After the exhaust cavity is sealed, the cavity 42 within the container 10 should continue to be filled with the inert gas so that the pressure within the cavity slightly exceeds that outside the container 10. The nozzle is then quickly removed from the cavity 28 and the cavity is expeditiously sealed with another plug in the manner described above. Filling the cavity 42 to a pressure that exceeds the atmospheric pressure outside the container 10 insures that, during the time required to remove the nozzle and seal the cavity, the pressure differential will force the inert gas out of the cavity 42 preventing the outside atmosphere and, in particular, oxygen from re-entering.

To deactivate enzymes, which normally break down and contribute to the decomposition of the corpse, a relatively mild heat treatment is used in the next step. In the preferred embodiment of the present invention, the container 10 with the corpse resting on the base 22 in an inert atmosphere is next subjected to a microwave heat treatment sufficient to deactivate the proteolytic and lypolytic enzymes. A microwave heat treatment sufficient to heat the corpse to a temperature of approximately 160 F. for approximately one-half hour is sufficient for this purpose. The microwave treatment would also destroy microorganisms and insects present at or near the surface of the corpse. However, such a mild heat treatment would not result in discoloration or any other noticeable cosmetic reaction nor would it cause any material chemical reaction to take place within the corpse. In addition to microwave, other methods of heating the corpse may be used in the present invention.

In most situations, however, the heat treatment will not be sufficient to destroy microorganisms and putrefactive bacteria within the body. Consequently, the next and last step in the process is to irradiate the container 10 with x-rays or gamma rays. More particularly, the container 10 is irradiated with approximately 10 MeV of x-ray radiation (or 5.6 megarads of gamma rays) which will effectively kill all such bacteria and microorganisms within the corpse.

It should be noted that the steps of heating or irradiating need not be performed immediately and, in fact, either or both may be delayed for substantial periods of time by refrigerating the corpse. Moreover, in many situations the step of heating the corpse may be omitted if, for example, the corpse is encased in the container and irradiated within a short time (e.g. within 12 hours) after death.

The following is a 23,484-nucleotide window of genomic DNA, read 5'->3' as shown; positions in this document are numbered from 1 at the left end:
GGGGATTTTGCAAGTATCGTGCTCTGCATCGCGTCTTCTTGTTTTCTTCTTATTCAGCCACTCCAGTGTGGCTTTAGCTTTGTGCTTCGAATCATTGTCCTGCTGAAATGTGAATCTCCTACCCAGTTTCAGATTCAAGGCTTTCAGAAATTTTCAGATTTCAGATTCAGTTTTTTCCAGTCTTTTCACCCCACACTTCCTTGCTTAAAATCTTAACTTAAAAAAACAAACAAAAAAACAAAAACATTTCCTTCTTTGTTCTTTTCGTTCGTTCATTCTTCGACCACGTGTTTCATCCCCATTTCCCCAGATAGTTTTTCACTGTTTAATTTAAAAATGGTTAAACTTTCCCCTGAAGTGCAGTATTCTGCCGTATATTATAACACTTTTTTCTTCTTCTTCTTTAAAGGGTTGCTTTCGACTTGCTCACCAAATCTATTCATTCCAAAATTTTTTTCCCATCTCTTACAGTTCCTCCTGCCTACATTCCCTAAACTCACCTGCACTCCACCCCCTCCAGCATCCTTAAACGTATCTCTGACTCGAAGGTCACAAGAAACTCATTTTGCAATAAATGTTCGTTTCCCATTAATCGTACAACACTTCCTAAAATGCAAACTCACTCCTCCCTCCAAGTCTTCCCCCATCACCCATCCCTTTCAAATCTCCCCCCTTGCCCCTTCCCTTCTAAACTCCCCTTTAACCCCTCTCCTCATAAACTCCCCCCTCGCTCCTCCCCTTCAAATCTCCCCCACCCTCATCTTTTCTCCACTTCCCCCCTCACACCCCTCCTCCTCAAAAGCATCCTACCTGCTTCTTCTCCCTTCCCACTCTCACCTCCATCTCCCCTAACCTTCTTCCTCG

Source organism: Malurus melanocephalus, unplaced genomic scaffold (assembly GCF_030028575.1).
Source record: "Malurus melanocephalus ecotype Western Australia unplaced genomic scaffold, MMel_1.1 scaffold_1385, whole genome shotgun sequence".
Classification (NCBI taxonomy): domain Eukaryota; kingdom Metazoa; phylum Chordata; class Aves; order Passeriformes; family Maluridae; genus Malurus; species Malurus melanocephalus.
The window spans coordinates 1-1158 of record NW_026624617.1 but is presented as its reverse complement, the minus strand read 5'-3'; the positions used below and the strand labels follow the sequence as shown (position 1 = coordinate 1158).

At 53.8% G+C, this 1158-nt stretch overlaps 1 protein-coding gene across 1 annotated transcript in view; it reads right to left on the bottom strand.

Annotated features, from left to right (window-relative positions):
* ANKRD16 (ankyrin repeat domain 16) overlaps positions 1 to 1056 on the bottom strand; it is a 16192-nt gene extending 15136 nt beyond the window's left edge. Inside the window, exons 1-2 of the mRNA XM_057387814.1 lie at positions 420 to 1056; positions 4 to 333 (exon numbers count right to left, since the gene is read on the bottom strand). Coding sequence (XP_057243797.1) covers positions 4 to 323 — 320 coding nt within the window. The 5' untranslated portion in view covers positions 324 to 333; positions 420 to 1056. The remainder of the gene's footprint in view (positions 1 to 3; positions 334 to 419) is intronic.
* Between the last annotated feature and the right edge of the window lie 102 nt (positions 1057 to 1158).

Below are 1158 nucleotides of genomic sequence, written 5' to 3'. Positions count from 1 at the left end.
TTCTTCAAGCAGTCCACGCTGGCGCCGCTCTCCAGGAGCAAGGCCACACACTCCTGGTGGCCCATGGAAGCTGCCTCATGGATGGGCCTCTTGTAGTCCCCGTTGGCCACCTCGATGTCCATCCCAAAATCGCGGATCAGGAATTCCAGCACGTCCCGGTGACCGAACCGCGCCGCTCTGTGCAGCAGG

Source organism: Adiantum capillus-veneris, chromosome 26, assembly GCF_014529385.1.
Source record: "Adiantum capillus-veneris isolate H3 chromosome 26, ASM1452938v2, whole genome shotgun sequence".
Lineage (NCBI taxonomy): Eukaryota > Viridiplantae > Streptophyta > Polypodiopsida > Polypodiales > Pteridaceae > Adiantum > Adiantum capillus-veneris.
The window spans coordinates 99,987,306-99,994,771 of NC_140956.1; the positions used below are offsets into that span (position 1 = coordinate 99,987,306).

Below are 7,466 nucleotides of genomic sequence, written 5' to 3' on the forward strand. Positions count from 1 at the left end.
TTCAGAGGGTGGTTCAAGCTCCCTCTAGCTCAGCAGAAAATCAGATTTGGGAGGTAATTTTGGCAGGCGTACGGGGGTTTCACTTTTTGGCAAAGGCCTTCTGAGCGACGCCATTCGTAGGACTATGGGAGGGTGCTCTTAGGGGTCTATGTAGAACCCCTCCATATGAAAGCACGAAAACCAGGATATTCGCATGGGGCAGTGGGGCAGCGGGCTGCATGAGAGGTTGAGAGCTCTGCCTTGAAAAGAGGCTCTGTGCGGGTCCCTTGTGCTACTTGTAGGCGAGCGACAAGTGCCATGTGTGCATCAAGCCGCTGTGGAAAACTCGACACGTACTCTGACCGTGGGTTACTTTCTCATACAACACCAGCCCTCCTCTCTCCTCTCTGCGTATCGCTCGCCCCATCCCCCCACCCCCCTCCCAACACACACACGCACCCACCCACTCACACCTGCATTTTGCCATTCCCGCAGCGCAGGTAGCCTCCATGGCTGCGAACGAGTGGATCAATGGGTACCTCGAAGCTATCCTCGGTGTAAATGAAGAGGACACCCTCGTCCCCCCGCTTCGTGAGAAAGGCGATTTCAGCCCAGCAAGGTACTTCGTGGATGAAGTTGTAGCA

It should also be noted that the order in which the steps of the present invention are performed is not fixed to the sequence described above and that other sequences may be used with the same effect. However, it is preferable to encase the corpse first so that, after heating and irradiation, further contamination by bacteria and microorganisms is prevented.

Also, it may not be necessary to perform the step of atmospheric exchange if, for example, the other steps in the present invention are performed quickly and depending upon the climatic condition under which the corpse will be ultimately stored.

From the foregoing description of the present invention, it can be appreciated that the container 10 used to store the body can be comprised of different materials, shapes or configurations. For example, the container could be shaped in the form of a traditional casket or as an insert which will allow the container with the corpse therein to be inserted within a traditional casket. Additionally, it can be appreciated that the present invention can be used to preserve the corpses of other forms of animal life.

While the invention has been described in its preferred embodiment, it is to be understood that the words that have been used are words of description rather than limitation and that changes may be made within the purview of the appended claims without departing from the true scope and spirit of the invention in it broader aspects.

Patent Citations
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US3494723 *Dec 5, 1967Feb 10, 1970Gray Ind IncMethod and apparatus for controlling microorganisms and enzymes
US3494724 *Mar 27, 1968Feb 10, 1970Gray Ind IncMethod and apparatus for controlling microorganisms and enzymes
US3638709 *Dec 11, 1969Feb 1, 1972Dow Chemical CoMethod of suspending immobilized biological specimens in a transparent gel in a transparent container
Non-Patent Citations
Reference
1 *"Food Irradiation and Nutrition", by Brynjolfsson et al, The Professional Nutritionist, 1979.
2 *"Microbiological Safety of Radappertized Beef", Anellis et al, Food Technology, May 1979.
Referenced by
Citing PatentFiling datePublication dateApplicantTitle
US4727632 *Aug 7, 1986Mar 1, 1988Yearsley David AArticle and method for enclosing and protecting entombment caskets
US4994237 *Nov 13, 1989Feb 19, 1991The Beth Israel Hospital AssociationMicrowave preservation of bioprostheses
US5216789 *May 16, 1991Jun 8, 1993Technology Application ServicesMethod and apparatus for sterilization and/or embalmment of corpses and specimens
US5223231 *Dec 6, 1991Jun 29, 1993Drake Robert CApparatus for sterilizing medical waste by microwave autoclaving
US5534026 *Apr 2, 1992Jul 9, 1996The Penn State Research FoundationPreparation of inexpensive, HIV-free human skin allograft
US6453626Feb 25, 2000Sep 24, 2002Pangeaa Interment Systems, Inc.Non-corrosive containment vault
US6551552Sep 27, 2000Apr 22, 2003Cor/Sci LlcSystems and methods for preventing and/or reducing corrosion in various articles
US6901640Mar 28, 2002Jun 7, 2005Affinity CorporationSealed liner system for interment vessels or containers
US7257871 *Sep 30, 2005Aug 21, 2007Kabushiki Kaisha SunsealDead human body embalming method
US20050118310 *Jul 31, 2002Jun 2, 2005Lacroix MoniqueFormulations of compounds derived from natural sources and their use with irradiation for food preservation
US20070044288 *Sep 30, 2005Mar 1, 2007Kohei AoyagiDead human body embalming method
US20090186332 *Mar 15, 2007Jul 23, 2009Manders Ernest KPreparation and storage of stable, antimicrobially active materials
USRE33636 *Feb 20, 1990Jul 16, 1991 Article and method for enclosing and protecting entombment caskets
WO2002027069A1 *Sep 27, 2001Apr 4, 2002Cor/Sci, LlcSystems and methods for preventing and/or reducing corrosion in various articles
Classifications
U.S. Classification27/22.1, 250/492.1, 422/40, 422/21
International ClassificationA01N1/00, A61G17/00
Cooperative ClassificationA61G17/00, A01N1/00, A61G17/007
European ClassificationA01N1/00, A61G17/00